What is plantar fasciitis?
The plantar fascia is a thick band of connective tissue that runs along the base of the foot, from heel bone to toes.1 The tough, resilient structure helps it maintain the arch of your foot, absorb shock for the entire leg and stabilise the metatarsal joints during impact with the ground.2 When this tissue becomes damaged, the clinical term for the condition is Plantar Fasciitis.2
What are the symptoms of plantar fasciitis?
Pain tends to start gradually, often just in the heel, but can sometimes be felt along the whole plantar fascia.1,3 Symptoms are normally worse in the morning and mostly after, rather than during activity involving your foot.1
What are the triggers?
Plantar fasciitis can develop in people who spend a long time on their feet, either standing, walking, or practicing sports that involve a lot of running and jumping. People with high arches or those with very flat feet can also develop pain in this region.1-3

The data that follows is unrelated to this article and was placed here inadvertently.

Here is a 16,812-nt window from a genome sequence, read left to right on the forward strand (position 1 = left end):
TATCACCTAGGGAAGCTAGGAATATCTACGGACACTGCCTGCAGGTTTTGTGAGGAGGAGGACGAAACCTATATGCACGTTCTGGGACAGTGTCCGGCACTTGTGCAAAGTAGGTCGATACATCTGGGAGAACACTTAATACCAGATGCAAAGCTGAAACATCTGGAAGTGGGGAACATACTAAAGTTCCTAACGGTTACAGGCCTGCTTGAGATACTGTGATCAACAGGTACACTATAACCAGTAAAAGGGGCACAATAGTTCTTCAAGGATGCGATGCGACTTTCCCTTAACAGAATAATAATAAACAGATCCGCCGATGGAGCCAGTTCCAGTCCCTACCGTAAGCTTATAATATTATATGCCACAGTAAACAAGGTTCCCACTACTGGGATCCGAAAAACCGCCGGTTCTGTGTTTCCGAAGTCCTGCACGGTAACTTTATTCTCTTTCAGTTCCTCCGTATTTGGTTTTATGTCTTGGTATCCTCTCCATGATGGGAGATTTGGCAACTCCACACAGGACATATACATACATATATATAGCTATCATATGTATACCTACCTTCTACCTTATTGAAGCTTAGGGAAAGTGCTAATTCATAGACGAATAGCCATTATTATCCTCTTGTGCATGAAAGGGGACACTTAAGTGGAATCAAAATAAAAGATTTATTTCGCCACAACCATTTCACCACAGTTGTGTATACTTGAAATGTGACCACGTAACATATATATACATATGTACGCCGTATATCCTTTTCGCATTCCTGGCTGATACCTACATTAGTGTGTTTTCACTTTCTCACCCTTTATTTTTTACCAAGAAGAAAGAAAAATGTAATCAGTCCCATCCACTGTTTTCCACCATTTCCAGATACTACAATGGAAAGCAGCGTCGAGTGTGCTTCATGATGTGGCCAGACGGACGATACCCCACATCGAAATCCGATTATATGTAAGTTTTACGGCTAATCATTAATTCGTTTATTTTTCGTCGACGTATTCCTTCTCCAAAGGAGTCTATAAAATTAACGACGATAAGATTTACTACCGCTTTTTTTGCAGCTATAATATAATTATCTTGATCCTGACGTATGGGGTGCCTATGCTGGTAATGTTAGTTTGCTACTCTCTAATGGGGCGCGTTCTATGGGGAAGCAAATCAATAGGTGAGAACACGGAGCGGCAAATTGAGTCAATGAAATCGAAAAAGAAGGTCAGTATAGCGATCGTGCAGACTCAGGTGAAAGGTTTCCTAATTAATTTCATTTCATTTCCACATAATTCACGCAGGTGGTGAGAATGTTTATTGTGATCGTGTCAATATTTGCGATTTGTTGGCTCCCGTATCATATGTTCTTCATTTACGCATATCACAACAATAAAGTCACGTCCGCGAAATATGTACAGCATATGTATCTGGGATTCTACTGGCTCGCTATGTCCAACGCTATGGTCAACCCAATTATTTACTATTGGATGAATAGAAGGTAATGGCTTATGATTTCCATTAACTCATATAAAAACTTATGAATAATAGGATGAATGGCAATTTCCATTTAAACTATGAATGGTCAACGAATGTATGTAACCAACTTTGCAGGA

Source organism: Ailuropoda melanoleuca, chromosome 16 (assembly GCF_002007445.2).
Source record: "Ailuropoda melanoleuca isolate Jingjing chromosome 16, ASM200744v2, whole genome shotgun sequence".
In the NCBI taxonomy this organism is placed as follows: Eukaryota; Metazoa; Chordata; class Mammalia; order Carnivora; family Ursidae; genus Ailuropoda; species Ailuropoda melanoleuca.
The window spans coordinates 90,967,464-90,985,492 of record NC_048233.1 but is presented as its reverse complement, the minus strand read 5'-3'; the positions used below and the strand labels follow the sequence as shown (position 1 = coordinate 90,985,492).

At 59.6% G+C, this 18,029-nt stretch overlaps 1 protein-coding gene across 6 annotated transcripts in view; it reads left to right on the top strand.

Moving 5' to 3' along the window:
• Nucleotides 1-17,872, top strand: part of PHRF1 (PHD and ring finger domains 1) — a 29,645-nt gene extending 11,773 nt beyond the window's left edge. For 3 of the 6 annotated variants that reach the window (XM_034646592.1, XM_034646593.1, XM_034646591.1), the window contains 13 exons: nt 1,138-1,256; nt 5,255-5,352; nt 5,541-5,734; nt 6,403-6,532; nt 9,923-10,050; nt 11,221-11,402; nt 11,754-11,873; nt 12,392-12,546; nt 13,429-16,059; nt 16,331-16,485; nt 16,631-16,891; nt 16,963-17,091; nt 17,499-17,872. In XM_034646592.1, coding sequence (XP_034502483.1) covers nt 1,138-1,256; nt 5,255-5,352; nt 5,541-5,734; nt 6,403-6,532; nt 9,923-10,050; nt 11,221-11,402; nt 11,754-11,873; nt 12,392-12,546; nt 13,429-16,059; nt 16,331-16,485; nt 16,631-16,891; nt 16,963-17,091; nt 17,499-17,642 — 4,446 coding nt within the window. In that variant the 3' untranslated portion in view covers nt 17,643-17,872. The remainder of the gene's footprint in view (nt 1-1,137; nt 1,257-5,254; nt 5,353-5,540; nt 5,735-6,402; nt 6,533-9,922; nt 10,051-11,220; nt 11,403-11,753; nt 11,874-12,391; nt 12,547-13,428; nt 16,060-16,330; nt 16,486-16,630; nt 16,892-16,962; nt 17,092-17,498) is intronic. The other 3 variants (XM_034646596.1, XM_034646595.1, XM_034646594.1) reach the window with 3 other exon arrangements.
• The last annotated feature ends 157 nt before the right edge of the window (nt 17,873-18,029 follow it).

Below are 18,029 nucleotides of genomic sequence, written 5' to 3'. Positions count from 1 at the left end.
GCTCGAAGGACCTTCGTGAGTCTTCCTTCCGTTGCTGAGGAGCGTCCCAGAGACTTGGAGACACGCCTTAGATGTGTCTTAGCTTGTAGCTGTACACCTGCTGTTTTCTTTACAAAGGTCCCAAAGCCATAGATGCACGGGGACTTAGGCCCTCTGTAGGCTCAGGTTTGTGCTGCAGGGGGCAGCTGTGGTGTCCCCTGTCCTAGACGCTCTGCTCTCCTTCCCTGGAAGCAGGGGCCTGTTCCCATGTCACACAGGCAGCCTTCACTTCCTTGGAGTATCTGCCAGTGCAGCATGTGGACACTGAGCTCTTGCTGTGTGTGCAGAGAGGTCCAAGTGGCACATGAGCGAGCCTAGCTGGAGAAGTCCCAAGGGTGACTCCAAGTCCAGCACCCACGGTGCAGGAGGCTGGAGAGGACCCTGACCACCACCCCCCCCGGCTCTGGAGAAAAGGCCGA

What causes plantar fasciitis?
Some of us may have feet that are more likely to suffer Plantar Fasciitis, but other risk factors include:1-3
- Regularly participating in activities like running, basketball, tennis, step aerobics and dancing
- Working in environments that require spending much of the day on your feet
- Running on hard ground and undertaking hill training
- Wearing worn out trainers that no longer support feet from hard impact
- Pregnancy, which causes temporary weight gain and hormonal muscle relaxants – causing flat feet
- A burst of activity after a period of inactivity
Top tips for avoiding and managing plantar fasciitis
Self-treatment initially involves offloading pressure from the plantar fascia to provide relief. Here are some tips that can help with prevention:1-3
- Avoid exercising on a hard surface, and resting the foot as much as possible
- Regularly stretch your calf muscles
- Choose footwear that are appropriate for your foot type, running style and purpose
- Try to lose weight if you are overweight
- Wear shoes with a medium heel (up to 3 cm) and avoid going barefoot or wearing flat shoes
- Put an ice pack or bag of frozen peas under your heel for up to 20 minutes every few hours
If the above advice doesn’t work and you’re in a lot of pain and discomfort, or finding it difficult to walk, please contact your local healthcare professional for further medical advice. They may recommend orthotics, including insoles.
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